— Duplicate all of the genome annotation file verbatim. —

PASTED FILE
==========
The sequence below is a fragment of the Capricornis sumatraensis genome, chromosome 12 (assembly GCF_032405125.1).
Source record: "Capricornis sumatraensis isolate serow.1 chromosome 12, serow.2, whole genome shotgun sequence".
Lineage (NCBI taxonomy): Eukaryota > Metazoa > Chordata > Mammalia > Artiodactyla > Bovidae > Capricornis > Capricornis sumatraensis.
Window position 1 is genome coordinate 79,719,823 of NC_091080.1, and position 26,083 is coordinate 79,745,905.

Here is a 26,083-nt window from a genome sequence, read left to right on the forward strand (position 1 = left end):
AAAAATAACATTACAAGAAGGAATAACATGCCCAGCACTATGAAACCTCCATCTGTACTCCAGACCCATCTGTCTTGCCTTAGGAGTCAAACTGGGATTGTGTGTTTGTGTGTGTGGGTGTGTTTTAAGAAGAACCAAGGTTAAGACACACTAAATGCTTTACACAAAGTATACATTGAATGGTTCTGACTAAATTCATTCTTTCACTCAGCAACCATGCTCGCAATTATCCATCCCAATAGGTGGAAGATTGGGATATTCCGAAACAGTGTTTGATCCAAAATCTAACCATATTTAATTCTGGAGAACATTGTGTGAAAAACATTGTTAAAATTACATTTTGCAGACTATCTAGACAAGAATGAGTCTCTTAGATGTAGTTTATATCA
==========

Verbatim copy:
The sequence below is a fragment of the Capricornis sumatraensis genome, chromosome 12 (assembly GCF_032405125.1).
Source record: "Capricornis sumatraensis isolate serow.1 chromosome 12, serow.2, whole genome shotgun sequence".
Lineage (NCBI taxonomy): Eukaryota > Metazoa > Chordata > Mammalia > Artiodactyla > Bovidae > Capricornis > Capricornis sumatraensis.
Window position 1 is genome coordinate 79,719,823 of NC_091080.1, and position 26,083 is coordinate 79,745,905.

Here is a 26,083-nt window from a genome sequence, read left to right on the forward strand (position 1 = left end):
AAAAATAACATTACAAGAAGGAATAACATGCCCAGCACTATGAAACCTCCATCTGTACTCCAGACCCATCTGTCTTGCCTTAGGAGTCAAACTGGGATTGTGTGTTTGTGTGTGTGGGTGTGTTTTAAGAAGAACCAAGGTTAAGACACACTAAATGCTTTACACAAAGTATACATTGAATGGTTCTGACTAAATTCATTCTTTCACTCAGCAACCATGCTCGCAATTATCCATCCCAATAGGTGGAAGATTGGGATATTCCGAAACAGTGTTTGATCCAAAATCTAACCATATTTAATTCTGGAGAACATTGTGTGAAAAACATTGTTAAAATTACATTTTGCAGACTATCTAGACAAGAATGAGTCTCTTAGATGTAGTTTATATCA